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  • Triggering Authorization Rules on the Server

    Answered (Verified) This post has 1 verified answer | 7 Replies | 4 Followers

    Top 500 Contributor
    23 Posts
    andrew123 posted on Thu, Jul 24 2014 2:43 AM

    I've set up static Auth Rules on my object by creating a method on it:

         public static void AddObjectAuthorizationRules()

    In which I add to the static BusinessRules collection:

         BusinessRules.AddRule(typeof(MyObject), ... etc

     

    I have CSLA set for 3-Tier usage, and I can see that the Authorization rules get checked in the client when the DataPortal is used.

    However, when it hits the server DataPortal it doesn't seem check the rules.  As this will be a publicly available server, I need it to check the rules on the server too.

    Is there an easy way to configure the server DataPortal to also check the Authorization rules? I couldn't see anything in the CSLA books. 

    I am using 4.5.501.0

    Answered (Verified) Verified Answer

    Top 10 Contributor
    9,475 Posts
    Verified by andrew123

    IAuthorizeDataPortal is intended to address this scenario. Implement this interface, configure your implementation to be used by the data portal, and your code will be invoked on the server for each data portal request immediately after the request has been deserialized and before the data portal starts to process the request.

    Rocky

    All Replies

    Top 75 Contributor
    114 Posts
    Suggested by stefan cop

    Either subclass WcfPortal or provide your Service Portal for public clients.

    If your clients are intern/partially trusful you maybe can use one of the two Interfaces:

    Csla.Server.IAuthorizeDataPortal: Interface to be implemented by a custom authorization Provider.
    Csla.Server.IInterceptDataPortal: Implement this interface to create a data portal interceptor that is notified each time the data portal is invoked and completes processing.

     void Initialize(Csla.Server.InterceptArgs e) 
     void Complete(Csla.Server.InterceptArgs e)

    Server Startup (or static constructor):
     Csla.Server.DataPortal.InterceptorType = typeof(MyInterceptor);

    And CheckRules in Initialize(..), copy the implementation from DataPortalT.

     

    Top 10 Contributor
    9,475 Posts
    Verified by andrew123

    IAuthorizeDataPortal is intended to address this scenario. Implement this interface, configure your implementation to be used by the data portal, and your code will be invoked on the server for each data portal request immediately after the request has been deserialized and before the data portal starts to process the request.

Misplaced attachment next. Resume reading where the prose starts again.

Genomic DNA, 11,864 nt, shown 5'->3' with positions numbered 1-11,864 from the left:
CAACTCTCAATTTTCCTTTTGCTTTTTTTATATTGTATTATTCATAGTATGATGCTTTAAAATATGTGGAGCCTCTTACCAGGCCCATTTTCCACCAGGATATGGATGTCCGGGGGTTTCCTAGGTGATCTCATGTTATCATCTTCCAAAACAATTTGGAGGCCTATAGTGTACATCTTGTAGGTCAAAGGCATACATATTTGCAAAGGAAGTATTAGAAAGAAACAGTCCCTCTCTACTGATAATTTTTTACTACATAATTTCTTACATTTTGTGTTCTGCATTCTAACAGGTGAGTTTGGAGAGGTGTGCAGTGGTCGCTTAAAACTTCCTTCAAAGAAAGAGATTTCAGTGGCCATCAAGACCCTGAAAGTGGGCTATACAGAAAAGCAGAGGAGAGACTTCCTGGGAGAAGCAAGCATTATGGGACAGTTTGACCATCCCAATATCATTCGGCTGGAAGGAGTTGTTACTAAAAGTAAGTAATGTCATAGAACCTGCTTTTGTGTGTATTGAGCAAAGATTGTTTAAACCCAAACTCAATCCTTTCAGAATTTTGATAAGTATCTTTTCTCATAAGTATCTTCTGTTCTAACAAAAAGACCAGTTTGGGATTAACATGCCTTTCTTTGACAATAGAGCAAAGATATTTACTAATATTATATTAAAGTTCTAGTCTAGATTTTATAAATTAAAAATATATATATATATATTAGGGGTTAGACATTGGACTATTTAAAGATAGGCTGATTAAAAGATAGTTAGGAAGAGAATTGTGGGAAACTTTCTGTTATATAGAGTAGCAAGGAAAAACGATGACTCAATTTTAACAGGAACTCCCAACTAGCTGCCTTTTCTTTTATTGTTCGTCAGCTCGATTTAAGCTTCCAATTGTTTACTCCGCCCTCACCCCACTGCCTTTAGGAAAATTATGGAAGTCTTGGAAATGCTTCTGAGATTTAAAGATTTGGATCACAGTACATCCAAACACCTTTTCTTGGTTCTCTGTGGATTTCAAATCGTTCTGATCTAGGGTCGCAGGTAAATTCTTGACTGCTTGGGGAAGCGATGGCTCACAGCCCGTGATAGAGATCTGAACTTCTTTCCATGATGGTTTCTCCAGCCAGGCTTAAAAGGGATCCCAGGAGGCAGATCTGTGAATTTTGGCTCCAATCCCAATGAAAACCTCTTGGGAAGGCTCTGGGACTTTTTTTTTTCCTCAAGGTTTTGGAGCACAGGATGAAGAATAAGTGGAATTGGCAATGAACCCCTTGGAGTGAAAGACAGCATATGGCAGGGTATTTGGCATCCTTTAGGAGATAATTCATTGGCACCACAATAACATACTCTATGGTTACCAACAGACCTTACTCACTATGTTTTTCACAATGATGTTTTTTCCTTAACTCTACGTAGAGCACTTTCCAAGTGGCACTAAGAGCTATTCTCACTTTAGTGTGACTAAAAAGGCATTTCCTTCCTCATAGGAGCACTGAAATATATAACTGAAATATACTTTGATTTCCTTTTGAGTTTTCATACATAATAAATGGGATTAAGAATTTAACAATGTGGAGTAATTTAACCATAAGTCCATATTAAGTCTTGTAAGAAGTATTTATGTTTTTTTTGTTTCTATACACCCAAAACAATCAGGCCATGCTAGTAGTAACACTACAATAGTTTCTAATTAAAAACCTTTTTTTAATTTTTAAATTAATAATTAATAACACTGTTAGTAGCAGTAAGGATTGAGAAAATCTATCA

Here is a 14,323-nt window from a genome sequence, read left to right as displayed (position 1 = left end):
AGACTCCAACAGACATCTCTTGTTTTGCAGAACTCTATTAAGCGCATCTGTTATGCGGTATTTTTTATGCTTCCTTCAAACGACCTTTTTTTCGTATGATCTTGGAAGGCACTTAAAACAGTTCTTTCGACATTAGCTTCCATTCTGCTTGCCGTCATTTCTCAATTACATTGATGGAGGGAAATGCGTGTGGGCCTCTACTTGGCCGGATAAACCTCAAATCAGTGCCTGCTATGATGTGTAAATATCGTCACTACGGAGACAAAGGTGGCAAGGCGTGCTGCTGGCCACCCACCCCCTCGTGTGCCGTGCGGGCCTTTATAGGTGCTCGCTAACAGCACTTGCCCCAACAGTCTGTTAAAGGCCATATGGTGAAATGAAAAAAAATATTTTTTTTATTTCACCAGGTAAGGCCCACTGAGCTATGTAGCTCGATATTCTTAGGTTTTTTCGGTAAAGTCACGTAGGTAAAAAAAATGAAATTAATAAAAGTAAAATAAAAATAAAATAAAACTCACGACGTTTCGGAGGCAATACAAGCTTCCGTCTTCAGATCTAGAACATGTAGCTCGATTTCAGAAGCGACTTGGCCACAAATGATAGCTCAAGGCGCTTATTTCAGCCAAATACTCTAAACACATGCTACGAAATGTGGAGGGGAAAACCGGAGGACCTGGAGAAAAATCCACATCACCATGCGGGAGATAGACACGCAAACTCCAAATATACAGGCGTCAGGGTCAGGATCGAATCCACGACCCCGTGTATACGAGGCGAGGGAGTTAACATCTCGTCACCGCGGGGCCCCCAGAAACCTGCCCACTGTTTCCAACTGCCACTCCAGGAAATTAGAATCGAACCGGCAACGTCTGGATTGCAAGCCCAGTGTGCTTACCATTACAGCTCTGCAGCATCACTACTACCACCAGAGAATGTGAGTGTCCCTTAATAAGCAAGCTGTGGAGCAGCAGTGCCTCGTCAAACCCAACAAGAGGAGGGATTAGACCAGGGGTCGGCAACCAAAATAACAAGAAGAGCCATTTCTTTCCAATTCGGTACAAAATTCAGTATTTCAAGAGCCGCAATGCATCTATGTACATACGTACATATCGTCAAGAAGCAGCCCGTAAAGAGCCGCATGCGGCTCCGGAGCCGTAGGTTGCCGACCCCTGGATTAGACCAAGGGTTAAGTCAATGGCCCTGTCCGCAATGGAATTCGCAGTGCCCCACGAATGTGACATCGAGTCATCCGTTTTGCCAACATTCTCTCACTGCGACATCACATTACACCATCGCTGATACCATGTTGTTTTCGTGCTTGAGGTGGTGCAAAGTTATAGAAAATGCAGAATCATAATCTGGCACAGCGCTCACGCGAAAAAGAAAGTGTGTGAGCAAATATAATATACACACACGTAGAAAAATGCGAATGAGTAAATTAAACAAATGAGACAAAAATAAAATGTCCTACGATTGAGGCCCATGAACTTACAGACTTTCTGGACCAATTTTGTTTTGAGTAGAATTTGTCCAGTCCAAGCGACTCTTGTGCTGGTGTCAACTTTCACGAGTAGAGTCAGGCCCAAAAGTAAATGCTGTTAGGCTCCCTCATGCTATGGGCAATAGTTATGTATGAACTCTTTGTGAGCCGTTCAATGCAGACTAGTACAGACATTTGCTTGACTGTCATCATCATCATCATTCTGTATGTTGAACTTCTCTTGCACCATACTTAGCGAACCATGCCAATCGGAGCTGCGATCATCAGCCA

Rocky

    Top 500 Contributor
    23 Posts

    Thanks Rocky

    I am already using IAuthorizeDataPortal for an authentication token check, so this isn't too bad for me :)

    What exactly do I call from within there to trigger a check of the Authorization Rules based upon the AuthorizeRequest details?  Is there anything within CSLA to help me with this or do I need to manually check my permissions?

    Thanks again

    Top 10 Contributor
    9,475 Posts

    You need to manually do the check, but you can do it by invoking the same public static methods often used in ASP.NET or other UI code.

    I'm not near an actual computer just now, but from memory I think this is all in Csla.Rules.AuthorizationRules.

    Rocky

    Top 500 Contributor
    23 Posts

    Thanks Rocky.

    I had a look at DataPortal<T>.DoFetchAsync to see how it was being called in there and have essentially recreated it in my IAuthorizeDataPortal:

    if (!BusinessRules.HasPermission(clientRequest.Operation.ToAuthAction(), clientRequest.ObjectType))

    {

       throw new SecurityException(

                        string.Format(Resources.UserNotAuthorizedException, clientRequest.Operation.ToSecurityActionDescription(), clientRequest.ObjectType.Name)

                        );

    }

    (With a couple of extension methods to a) map the Operation to AuthorizationAction and b) duplicate the logic from the DataPortal to provide the friendly action in the exception message, such as "get", "create" etc.)

    It's a shame that I have to throw the exception myself (and build the message string myself to match what the client data portal does) - a BusinessRules.CheckPermissions method that did this for me would be useful.  Just a thought.

    Thanks again

    Top 10 Contributor
    9,475 Posts

    You could add a feature request to GitHub for this if you'd like. If you are ambitious you could implement it and do a pull request :)

    Rocky

    Top 500 Contributor
    23 Posts

    Ambitious, but busy ;)

    I will see what I can do.

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